How one man turned olive oil waste into a popular household cleaner for Whole Foods
The story of how an accidental discovery solved an environmental problem and created eco-friendly products at the same time.
Avner Talmon got interested in olives in 1997 after a horseback ride near Israel's Sea of Galilee took him past a 30-acre piece of property. He instantly fell in love with the farmland. Luckily, it was for sale, and soon he was planting olives and making olive oil.
A decade later, he and his family were quite busy. "We found ourselves farming, pressing for oil, R&D and manufacturing," said Talmon.
Like other producers, he had to deal with the olive wastewater generated in the process, a dark liquid that is so high in antioxidants that it can act as a pollutant for local water supplies. So it's collected and piped into holding tanks. At one point, Talmon tried to fix a leaking hose, and it ended up drenching him. "It was ugly and dirty, but I noticed that after I cleaned myself off, my skin felt better," Talmon told From The Grapevine about that eureka moment.
Interested in his innovations, Whole Foods came to visit Talmon's farm in Israel in 2011. As the Whole Foods team listened to his presentation about using the olive water and the properties of the vinegar, one of them pointed to the dark liquid in another room of the lab and asked about it. Talmon explained that it was a natural cleaner made from olive oil vinegar that they had created and patented.
Whole Foods was very interested in that.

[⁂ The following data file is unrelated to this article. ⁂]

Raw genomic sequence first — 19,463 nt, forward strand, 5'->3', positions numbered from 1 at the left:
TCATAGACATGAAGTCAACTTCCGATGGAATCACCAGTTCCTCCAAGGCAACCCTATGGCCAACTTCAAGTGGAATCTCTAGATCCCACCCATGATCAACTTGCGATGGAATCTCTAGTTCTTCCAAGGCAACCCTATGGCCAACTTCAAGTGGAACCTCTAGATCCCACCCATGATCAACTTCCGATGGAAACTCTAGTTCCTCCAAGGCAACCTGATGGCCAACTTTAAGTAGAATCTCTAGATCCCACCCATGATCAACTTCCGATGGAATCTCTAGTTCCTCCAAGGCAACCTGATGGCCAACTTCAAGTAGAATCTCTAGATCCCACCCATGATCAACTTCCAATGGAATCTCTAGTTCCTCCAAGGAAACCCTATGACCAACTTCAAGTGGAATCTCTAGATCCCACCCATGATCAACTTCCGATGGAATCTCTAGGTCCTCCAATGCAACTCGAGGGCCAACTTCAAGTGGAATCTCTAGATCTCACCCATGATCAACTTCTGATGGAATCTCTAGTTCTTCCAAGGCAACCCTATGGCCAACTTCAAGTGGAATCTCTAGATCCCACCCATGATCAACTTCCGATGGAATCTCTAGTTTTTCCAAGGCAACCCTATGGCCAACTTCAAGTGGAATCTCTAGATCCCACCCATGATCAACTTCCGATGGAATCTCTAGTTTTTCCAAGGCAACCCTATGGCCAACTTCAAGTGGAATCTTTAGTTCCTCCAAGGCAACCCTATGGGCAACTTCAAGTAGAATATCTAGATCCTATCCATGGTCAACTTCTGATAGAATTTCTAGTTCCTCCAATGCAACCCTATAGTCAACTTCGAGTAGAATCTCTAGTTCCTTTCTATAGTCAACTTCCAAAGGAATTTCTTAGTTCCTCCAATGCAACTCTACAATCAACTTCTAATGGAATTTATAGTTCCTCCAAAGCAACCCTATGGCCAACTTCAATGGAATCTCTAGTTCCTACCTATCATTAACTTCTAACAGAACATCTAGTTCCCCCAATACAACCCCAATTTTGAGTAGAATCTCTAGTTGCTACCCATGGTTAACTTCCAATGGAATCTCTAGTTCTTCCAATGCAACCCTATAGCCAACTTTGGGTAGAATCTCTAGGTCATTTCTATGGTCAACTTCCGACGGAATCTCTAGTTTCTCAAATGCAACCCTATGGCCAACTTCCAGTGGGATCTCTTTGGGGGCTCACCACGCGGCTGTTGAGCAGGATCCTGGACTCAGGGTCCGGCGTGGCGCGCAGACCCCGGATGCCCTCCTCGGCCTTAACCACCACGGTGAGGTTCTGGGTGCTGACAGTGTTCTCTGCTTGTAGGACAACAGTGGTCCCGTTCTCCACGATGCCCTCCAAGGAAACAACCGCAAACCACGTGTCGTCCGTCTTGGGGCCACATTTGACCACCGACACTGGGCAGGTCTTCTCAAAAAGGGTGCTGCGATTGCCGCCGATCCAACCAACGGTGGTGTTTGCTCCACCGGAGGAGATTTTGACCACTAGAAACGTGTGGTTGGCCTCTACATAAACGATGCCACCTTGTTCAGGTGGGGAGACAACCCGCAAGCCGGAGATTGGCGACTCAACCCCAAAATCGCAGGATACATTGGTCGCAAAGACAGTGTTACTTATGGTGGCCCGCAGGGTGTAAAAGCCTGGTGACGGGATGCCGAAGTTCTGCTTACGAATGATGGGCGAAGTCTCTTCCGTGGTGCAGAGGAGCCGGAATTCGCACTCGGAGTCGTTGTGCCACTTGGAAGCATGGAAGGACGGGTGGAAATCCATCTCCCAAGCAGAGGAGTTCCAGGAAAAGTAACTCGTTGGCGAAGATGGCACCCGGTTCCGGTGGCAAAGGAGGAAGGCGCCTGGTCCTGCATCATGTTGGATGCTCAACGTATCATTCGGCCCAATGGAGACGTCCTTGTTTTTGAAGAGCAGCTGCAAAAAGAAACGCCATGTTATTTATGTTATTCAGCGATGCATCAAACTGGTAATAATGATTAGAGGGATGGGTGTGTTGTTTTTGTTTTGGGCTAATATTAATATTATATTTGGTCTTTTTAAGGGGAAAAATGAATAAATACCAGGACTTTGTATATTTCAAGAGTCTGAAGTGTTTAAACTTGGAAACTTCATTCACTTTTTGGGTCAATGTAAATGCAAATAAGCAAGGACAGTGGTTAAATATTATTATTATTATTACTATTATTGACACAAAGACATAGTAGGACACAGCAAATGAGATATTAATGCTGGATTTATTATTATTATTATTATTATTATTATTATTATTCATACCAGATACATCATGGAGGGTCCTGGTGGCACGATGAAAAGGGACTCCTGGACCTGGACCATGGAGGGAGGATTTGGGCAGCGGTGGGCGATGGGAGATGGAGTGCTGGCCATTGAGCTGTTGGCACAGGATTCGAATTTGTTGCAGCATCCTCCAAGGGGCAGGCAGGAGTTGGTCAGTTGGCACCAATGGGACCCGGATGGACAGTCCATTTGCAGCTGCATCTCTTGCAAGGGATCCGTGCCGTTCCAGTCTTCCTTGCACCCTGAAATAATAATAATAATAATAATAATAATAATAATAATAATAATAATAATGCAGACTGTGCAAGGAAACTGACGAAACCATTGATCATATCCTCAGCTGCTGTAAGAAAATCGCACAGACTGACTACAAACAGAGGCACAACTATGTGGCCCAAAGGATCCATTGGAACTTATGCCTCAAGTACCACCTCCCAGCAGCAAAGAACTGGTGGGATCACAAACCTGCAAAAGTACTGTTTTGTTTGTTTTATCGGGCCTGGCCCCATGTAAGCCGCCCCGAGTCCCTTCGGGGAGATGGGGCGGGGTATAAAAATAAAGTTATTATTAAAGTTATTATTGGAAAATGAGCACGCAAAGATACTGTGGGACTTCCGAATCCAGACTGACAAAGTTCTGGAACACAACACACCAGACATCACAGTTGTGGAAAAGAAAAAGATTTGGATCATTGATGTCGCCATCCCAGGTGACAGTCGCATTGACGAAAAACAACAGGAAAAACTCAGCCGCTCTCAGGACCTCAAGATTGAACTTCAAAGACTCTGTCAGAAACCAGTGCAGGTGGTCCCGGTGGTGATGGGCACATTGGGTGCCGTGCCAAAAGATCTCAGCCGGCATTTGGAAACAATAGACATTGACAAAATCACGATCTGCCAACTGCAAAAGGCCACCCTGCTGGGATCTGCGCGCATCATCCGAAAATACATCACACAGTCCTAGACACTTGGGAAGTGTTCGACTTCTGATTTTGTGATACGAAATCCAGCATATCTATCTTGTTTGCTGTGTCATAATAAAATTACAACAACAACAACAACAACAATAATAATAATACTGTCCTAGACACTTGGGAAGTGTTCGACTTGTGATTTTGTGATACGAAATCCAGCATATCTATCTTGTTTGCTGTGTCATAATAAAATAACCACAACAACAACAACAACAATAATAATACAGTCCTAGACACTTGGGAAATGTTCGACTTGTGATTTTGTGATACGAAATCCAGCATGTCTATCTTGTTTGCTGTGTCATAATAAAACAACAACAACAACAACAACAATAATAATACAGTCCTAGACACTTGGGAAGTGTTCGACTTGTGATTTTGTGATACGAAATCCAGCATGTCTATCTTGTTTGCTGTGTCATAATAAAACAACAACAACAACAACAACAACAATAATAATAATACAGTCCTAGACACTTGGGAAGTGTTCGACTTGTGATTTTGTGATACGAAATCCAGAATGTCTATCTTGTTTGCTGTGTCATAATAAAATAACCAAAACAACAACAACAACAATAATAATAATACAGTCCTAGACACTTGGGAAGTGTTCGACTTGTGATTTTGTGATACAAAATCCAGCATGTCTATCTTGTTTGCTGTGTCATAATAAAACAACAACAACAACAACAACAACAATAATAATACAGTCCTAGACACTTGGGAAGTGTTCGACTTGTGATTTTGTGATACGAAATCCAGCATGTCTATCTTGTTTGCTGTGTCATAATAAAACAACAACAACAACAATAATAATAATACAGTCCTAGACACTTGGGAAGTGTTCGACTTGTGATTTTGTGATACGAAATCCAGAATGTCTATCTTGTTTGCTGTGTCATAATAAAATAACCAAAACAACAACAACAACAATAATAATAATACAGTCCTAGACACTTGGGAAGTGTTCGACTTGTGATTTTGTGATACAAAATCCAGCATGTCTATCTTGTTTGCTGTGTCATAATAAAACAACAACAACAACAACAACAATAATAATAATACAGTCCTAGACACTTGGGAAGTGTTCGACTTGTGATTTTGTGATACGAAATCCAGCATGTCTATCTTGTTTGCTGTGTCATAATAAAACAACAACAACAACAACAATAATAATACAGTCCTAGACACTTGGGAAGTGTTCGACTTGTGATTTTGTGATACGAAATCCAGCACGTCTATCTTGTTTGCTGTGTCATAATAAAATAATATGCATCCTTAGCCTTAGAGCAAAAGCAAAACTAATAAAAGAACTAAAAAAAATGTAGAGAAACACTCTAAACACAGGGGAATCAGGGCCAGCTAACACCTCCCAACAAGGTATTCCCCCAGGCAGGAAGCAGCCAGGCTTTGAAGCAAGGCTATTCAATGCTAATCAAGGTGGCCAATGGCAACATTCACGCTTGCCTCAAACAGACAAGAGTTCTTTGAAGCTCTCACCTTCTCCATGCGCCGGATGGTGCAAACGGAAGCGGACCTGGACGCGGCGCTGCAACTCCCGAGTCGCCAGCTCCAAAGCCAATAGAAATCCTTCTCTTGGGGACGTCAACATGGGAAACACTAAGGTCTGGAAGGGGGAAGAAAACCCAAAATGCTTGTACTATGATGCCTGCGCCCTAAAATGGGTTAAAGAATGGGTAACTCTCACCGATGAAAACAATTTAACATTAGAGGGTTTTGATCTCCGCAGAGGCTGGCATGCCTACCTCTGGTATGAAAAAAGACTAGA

So Talmon developed 10 different items from what was considered a waste product. The product line includes all-natural skin cleansers and exfoliants – known as the Olea Essence line – and household cleaners, which he called Eco Olea.
After two years of testing by the nonprofit organization Green Seal, Eco Olea was certified "Green" on Whole Foods' scale of eco-friendliness, its highest rating. Customers can now find bottles of Olea lining the shelves of their local Whole Foods store.
And that olive wastewater? "We are using it all since Whole Foods started to buy our Eco Olea Green cleaning products," said Talmon. In fact, they are now asking other nearby farmers for their wastewater to use in their products.
"We farm and press our olives to get extra virgin olive oil, use the olive oil and reuse the residue to create Olea Essence skin care and bathroom lines. The more we distribute, the more residue is reused."
And, to think, it all started with Talmon falling in love with a farm in Israel and being drenched in olive waste.
MORE FROM THE GRAPEVINE: